2. Caring adults provide individualized attention and encouragement. There is growing recognition that students, especially those in low-income environments, need more caring adults in their lives for encouragement, guidance, and as role models.
3. The adults in our program model good reading and writing skills. Our volunteers represent all 50 states, world-class corporations, and civic groups. In addition to raising standardized test scores, In2Books provides another avenue for practicing language arts skills which no students can have too much of.
4. Corresponding with adults helps students learn more about the world beyond their neighborhood. Having an eMentor provides a safe window into what adult careers and life are like. Also, students get to correspond with successful people in professions they might otherwise not get to experience during their whole life.
What do you think an eMentor needs to have to be a good match for a student?
That's easy. In our case, a great eMentor likes to read children's books, wants to share that love of reading, wants to make a meaningful difference in a child's life, and can meet teachers' deadlines. That last one's important so the teacher's job isn't made harder. If you look at the list of our volunteers, you'd see that we attract extraordinary people who want to support children but who just can't commit to an in-person schedule. Many of our eMentors are busy executives, college students, retirees, or people with disabilities.
So many people want to help our schools but don't know how or don't feel they have the resources. We give them no excuse not to support our schools. The program is set up to make volunteerism easy and involvement truly supportive of what the teacher's already doing.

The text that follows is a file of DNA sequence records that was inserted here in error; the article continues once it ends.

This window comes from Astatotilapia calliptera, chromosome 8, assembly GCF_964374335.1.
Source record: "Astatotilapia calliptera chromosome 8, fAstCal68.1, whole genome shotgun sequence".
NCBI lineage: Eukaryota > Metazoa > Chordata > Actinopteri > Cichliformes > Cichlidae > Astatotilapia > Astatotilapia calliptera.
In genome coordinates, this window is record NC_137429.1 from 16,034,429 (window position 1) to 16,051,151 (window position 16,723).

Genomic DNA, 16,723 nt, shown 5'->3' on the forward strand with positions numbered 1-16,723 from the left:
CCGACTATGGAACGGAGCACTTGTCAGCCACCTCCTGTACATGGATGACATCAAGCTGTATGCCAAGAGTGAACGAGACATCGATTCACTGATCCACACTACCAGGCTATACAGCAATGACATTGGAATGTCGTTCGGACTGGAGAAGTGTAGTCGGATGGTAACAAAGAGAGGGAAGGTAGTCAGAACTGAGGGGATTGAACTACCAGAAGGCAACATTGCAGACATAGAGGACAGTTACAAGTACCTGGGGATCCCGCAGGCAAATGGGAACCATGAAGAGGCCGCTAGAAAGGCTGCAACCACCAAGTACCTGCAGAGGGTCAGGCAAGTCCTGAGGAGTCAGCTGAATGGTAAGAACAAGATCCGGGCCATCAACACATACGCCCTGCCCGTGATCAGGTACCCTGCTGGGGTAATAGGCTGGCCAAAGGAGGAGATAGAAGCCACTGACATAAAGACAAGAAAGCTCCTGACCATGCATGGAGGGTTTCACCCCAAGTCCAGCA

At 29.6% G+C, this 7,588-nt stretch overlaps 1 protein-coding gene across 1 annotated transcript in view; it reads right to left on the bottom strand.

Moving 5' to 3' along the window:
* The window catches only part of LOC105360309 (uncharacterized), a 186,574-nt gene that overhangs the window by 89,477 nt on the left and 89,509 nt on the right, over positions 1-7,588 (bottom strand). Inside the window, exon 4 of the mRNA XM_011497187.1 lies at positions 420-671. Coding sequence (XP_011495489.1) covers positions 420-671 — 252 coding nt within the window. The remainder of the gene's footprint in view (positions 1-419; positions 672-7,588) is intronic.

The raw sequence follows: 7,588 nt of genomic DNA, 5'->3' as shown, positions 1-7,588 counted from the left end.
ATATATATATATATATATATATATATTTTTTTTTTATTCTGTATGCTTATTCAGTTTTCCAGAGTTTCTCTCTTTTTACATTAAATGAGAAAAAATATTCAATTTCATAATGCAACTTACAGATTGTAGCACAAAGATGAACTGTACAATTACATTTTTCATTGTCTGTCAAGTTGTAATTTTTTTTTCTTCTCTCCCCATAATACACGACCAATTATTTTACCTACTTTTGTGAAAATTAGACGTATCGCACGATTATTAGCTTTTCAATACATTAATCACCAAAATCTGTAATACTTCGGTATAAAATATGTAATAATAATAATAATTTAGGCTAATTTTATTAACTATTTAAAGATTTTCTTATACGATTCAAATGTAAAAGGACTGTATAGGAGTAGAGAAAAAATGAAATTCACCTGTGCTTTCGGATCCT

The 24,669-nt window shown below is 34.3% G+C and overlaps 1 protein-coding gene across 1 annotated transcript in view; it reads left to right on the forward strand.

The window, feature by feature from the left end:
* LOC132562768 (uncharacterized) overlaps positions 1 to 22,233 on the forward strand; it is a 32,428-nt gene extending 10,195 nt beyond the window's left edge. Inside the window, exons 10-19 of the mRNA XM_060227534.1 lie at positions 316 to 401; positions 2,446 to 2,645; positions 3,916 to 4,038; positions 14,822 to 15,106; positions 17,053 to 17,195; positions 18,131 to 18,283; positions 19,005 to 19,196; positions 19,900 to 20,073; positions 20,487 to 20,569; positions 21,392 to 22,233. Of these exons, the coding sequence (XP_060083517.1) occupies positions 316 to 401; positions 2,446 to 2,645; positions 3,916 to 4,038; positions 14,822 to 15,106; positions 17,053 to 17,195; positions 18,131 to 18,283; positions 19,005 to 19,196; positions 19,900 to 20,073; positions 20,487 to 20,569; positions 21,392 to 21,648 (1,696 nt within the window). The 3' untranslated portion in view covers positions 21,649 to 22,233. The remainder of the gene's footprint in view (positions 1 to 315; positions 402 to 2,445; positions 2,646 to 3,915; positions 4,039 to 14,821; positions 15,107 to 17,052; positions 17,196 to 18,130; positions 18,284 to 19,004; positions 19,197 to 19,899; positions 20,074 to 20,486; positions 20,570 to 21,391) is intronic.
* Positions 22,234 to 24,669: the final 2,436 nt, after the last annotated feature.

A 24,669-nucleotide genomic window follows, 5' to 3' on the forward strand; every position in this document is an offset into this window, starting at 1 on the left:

I've heard you call this model a collaboration between teachers and community. How so?
OK, so the teachers conduct their lessons as they normally would, guiding the students in recognizing great elements of literature. But, students demonstrate their learning by responding to their eMentors' discussions about the books, so the letters become transparent assessments. Their eMentor responds, using the training and resources that In2Books provides, and in so doing, makes the student want to write again. It creates an enthusiasm for writing, an authentic way for teachers to gauge student growth, and an effective method to determine instructional needs in real time.
The most complex and wondrous achievements are those that are created by teams. Think of how many people it takes to make up an orchestra or sports team. It takes sophisticated teamwork. We can't expect the teacher to do it all for every kid anymore. The community outside of school must be involved.
It makes me wonder what other programs are out there that aids in matchmaking teachers with eager volunteers in the community. And are there any others out there doing it online? It seems a vital variable in the equation of student success. Know of any others?
Maybe you are interested in your class participating, or becoming an eMentor for a group of students? As an eighth grade teacher, my kids aren't participating in In2Books this year (which services grades 3-6), but I sure as heck plan to apply to be an eMentor.